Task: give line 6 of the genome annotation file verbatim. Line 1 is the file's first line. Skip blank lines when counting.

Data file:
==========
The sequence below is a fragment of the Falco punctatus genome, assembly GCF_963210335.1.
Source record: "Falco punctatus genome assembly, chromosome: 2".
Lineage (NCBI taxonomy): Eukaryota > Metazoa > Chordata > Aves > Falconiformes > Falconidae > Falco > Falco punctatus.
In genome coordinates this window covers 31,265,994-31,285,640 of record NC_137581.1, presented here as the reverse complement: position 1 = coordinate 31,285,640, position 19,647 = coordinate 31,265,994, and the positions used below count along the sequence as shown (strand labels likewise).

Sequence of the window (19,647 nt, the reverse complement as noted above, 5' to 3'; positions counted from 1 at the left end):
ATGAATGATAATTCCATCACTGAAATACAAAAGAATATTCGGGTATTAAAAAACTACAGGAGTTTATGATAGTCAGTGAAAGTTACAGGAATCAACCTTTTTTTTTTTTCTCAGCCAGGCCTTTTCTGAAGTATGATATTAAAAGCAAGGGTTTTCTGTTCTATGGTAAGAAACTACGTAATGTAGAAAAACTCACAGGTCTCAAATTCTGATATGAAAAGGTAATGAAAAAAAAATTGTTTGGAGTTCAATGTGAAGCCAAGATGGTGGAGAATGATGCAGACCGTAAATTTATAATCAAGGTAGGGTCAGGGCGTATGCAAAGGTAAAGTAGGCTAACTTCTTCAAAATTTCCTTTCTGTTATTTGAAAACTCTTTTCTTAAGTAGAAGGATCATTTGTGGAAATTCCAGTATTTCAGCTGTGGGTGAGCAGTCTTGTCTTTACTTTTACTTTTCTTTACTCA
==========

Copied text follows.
ATGAATGATAATTCCATCACTGAAATACAAAAGAATATTCGGGTATTAAAAAACTACAGGAGTTTATGATAGTCAGTGAAAGTTACAGGAATCAACCTTTTTTTTTTTTCTCAGCCAGGCCTTTTCTGAAGTATGATATTAAAAGCAAGGGTTTTCTGTTCTATGGTAAGAAACTACGTAATGTAGAAAAACTCACAGGTCTCAAATTCTGATATGAAAAGGTAATGAAAAAAAAATTGTTTGGAGTTCAATGTGAAGCCAAGATGGTGGAGAATGATGCAGACCGTAAATTTATAATCAAGGTAGGGTCAGGGCGTATGCAAAGGTAAAGTAGGCTAACTTCTTCAAAATTTCCTTTCTGTTATTTGAAAACTCTTTTCTTAAGTAGAAGGATCATTTGTGGAAATTCCAGTATTTCAGCTGTGGGTGAGCAGTCTTGTCTTTACTTTTACTTTTCTTTACTCA